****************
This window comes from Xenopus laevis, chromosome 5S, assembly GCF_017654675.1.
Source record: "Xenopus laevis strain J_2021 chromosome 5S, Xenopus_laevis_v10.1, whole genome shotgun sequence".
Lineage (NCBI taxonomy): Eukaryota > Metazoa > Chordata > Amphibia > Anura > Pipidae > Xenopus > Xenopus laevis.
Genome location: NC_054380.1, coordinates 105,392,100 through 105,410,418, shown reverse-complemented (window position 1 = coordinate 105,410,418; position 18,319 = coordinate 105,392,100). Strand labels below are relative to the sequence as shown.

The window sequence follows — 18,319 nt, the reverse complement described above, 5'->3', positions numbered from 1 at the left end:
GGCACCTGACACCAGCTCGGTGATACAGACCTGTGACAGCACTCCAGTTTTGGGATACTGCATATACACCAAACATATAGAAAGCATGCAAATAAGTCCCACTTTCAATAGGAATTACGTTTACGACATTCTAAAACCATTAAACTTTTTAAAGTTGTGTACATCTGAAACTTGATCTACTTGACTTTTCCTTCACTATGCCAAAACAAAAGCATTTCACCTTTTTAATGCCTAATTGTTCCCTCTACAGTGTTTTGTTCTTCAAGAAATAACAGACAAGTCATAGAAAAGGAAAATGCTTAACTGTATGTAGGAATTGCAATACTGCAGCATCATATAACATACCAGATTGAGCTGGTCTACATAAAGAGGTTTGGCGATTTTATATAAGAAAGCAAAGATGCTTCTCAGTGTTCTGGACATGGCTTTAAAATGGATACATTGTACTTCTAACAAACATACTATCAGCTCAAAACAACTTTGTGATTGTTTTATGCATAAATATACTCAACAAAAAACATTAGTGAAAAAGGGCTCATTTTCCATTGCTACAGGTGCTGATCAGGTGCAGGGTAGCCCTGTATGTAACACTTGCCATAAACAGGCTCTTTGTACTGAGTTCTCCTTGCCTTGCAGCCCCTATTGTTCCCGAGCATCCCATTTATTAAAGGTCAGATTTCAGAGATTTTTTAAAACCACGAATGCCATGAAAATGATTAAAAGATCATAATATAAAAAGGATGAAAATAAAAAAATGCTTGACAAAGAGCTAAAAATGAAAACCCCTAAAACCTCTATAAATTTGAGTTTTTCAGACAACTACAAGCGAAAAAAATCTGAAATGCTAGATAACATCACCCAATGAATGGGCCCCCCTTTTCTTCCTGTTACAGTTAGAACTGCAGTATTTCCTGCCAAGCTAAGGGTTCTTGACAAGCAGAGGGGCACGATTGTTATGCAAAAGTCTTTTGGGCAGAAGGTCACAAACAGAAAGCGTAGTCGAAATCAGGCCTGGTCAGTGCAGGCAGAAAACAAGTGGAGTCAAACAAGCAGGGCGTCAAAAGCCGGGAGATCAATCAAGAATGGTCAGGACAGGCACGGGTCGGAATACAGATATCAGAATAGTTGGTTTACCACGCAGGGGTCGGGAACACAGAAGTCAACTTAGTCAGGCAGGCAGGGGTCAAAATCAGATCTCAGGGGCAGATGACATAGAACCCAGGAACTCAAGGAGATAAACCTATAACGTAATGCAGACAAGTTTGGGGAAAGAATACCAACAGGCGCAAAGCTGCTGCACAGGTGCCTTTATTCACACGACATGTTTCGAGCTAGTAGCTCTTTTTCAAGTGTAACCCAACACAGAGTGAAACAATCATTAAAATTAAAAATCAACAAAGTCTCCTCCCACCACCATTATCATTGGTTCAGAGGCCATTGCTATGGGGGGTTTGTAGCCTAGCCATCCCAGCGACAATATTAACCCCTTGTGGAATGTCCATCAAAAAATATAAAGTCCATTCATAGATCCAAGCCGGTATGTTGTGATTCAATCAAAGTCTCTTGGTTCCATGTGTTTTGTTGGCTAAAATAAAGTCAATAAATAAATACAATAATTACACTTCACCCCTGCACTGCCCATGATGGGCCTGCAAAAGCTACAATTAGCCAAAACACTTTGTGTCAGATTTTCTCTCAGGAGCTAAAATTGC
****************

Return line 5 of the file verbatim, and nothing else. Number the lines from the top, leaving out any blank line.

The window sequence follows — 18,319 nt, the reverse complement described above, 5'->3', positions numbered from 1 at the left end: